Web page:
We're swearing to take on mental illness in young people so people like Coralie have the chance of a brighter future - we're asking you to swear with us.
Coralie first experienced symptoms of mental illness when she was a child. She talks about the difficult reality of living with depression and anxiety - and why we must invest in research to find effective treatments.
"I had a really severe episode of depression when I was 18. I had just started university, which I had been looking forward to.
One day I was fine, the next, I had totally broken down. I spoke to no one and made no friends. I slept for upwards of 17 hours a day, and spent a lot of the rest of the time in tears.
I went to a doctor but they didn’t take it seriously.
It was awful, I didn’t feel like I was being understood at all. Eventually I had to move back home.
Looking back, I think I’ve always been anxious, getting very worried about things that weren’t a big deal. I had my first panic attack when I was 14 and felt very down when I was a teenager.
It has taken a decade to get the right treatment. I tried lots of different medications, one of which made the symptoms worse.
Now age 27, I still have recurring episodes of anxiety and depression. These can wipe out whole days for me.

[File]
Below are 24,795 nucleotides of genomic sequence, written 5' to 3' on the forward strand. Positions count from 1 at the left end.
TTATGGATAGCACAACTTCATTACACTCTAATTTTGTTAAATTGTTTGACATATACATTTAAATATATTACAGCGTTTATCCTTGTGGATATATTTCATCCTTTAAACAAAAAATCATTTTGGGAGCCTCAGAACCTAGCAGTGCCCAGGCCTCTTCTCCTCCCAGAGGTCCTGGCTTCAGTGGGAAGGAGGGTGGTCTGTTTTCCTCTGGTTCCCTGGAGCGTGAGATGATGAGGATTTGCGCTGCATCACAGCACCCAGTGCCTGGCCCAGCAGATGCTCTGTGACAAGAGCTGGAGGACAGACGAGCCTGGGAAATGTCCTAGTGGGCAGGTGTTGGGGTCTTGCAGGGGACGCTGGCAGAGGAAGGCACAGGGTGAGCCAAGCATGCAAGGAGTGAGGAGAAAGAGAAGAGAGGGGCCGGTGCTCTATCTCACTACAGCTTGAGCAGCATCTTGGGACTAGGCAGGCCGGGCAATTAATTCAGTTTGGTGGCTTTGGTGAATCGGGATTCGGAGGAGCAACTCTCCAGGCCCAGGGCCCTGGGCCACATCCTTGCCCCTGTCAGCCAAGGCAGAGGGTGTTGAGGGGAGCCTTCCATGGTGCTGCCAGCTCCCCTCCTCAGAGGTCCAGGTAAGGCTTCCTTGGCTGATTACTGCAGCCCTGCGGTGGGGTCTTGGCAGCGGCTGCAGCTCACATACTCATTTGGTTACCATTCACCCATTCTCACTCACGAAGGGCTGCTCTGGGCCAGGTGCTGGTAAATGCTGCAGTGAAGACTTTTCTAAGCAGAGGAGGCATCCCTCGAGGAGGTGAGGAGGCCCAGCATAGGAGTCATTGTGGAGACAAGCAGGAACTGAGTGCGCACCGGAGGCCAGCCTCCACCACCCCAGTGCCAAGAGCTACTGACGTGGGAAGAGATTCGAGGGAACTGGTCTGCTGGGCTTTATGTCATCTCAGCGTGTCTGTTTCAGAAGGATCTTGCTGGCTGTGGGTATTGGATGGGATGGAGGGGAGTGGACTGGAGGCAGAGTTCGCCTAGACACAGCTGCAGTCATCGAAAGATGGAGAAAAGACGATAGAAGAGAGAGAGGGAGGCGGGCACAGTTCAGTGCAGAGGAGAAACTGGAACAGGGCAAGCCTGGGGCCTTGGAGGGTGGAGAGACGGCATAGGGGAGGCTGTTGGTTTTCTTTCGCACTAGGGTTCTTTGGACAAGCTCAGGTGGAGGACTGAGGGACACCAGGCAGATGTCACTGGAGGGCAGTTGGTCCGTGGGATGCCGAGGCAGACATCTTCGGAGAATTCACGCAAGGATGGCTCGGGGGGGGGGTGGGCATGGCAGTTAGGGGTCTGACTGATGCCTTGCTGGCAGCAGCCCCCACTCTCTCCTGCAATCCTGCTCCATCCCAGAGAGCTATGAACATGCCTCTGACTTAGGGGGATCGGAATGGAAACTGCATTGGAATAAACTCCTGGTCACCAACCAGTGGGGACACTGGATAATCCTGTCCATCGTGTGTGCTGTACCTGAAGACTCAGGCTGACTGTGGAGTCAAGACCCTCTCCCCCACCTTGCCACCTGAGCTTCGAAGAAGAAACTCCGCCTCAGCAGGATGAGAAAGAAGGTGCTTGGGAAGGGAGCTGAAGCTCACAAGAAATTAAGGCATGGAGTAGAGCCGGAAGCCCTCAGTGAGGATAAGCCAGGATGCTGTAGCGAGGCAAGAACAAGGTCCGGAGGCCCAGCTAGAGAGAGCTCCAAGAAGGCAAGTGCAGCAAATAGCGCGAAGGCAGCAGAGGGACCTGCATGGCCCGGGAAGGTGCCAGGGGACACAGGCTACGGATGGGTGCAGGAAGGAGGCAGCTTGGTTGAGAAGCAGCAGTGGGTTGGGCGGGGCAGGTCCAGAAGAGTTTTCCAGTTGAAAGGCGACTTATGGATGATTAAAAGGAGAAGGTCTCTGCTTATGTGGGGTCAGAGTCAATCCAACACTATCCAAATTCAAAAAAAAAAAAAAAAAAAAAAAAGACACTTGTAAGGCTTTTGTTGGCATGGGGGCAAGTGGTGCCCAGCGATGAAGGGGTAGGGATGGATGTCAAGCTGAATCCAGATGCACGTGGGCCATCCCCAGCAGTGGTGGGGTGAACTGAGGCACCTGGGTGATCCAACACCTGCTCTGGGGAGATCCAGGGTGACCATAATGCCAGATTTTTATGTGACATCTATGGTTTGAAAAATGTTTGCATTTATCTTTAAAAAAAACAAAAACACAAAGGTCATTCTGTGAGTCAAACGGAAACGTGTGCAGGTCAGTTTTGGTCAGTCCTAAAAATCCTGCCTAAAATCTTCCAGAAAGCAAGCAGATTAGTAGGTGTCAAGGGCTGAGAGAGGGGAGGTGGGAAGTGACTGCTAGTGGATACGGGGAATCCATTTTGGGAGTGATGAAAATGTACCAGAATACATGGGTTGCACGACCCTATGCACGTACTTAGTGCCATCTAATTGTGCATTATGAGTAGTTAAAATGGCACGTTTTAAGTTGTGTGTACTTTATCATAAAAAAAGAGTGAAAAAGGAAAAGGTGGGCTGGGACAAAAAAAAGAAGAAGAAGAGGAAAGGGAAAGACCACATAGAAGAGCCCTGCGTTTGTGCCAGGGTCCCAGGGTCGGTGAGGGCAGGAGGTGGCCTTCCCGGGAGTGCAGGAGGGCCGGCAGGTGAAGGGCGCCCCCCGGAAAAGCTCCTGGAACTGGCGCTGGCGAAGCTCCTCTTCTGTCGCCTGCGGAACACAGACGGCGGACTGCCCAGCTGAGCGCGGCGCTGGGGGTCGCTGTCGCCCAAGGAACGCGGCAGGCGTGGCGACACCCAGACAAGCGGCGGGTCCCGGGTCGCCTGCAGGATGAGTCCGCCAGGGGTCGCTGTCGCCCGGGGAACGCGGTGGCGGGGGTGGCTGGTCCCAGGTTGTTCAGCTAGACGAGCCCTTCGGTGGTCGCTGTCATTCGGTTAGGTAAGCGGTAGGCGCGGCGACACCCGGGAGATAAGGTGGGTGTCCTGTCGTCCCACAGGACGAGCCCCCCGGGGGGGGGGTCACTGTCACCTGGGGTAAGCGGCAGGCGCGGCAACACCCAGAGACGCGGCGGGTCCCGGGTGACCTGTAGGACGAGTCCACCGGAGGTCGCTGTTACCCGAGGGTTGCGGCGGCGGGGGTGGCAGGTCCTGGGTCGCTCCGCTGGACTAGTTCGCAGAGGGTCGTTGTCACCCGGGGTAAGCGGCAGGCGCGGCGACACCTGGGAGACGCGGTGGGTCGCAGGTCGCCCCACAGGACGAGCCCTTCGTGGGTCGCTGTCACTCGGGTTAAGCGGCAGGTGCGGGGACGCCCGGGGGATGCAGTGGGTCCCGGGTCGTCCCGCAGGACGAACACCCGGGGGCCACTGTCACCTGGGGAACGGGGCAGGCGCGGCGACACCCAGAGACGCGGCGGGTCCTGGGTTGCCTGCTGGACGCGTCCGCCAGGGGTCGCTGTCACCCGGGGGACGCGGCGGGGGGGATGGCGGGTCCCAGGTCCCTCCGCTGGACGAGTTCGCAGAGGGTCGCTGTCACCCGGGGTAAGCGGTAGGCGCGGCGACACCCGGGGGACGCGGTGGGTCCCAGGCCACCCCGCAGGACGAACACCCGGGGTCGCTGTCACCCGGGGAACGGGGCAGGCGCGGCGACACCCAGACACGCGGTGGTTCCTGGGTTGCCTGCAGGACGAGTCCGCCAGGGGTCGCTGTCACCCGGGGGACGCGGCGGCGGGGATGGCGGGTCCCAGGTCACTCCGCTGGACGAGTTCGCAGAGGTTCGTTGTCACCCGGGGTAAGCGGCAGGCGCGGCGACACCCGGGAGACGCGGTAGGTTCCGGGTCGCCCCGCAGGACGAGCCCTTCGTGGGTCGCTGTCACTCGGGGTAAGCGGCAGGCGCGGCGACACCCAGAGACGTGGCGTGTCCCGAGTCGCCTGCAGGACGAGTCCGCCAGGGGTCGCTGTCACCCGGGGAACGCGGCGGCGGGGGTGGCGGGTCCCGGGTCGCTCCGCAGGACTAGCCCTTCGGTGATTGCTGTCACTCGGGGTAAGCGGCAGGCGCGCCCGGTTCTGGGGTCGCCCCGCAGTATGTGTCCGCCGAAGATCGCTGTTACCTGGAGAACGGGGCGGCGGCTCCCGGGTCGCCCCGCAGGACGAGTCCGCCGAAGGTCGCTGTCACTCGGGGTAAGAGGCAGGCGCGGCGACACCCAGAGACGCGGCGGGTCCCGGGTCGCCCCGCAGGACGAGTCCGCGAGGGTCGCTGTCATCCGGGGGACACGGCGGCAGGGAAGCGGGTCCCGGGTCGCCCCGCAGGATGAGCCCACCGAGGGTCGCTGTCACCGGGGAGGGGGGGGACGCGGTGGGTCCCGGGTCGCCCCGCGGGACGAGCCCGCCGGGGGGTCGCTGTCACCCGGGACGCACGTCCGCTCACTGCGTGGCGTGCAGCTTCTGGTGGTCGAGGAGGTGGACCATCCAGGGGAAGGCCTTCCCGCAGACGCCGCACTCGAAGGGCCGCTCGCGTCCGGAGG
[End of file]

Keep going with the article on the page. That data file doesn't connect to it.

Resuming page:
For me, depression feels like no one can reach you. I miss out on doing so many worthwhile and interesting things because I expend so much time and energy having a mental illness and managing it.
It’s also hard to explain – you feel as though you can’t ring up work and say you can’t come in because you feel like you’re going to die and can barely concentrate. Often it’s much easier to claim a physical illness.
Through mental health research we could see a huge reduction in human suffering, and it could be immensely valuable to the whole of society in terms of increased productivity.
I think understanding why some people respond well to treatments and others don’t is really important, not only for helping people immediately, but for understanding the triggers of mental illness. And hopefully it could even lead to prevention.
With so many people facing mental health difficulties, we should be making it a top research priority."
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Last updated: 25 January 2017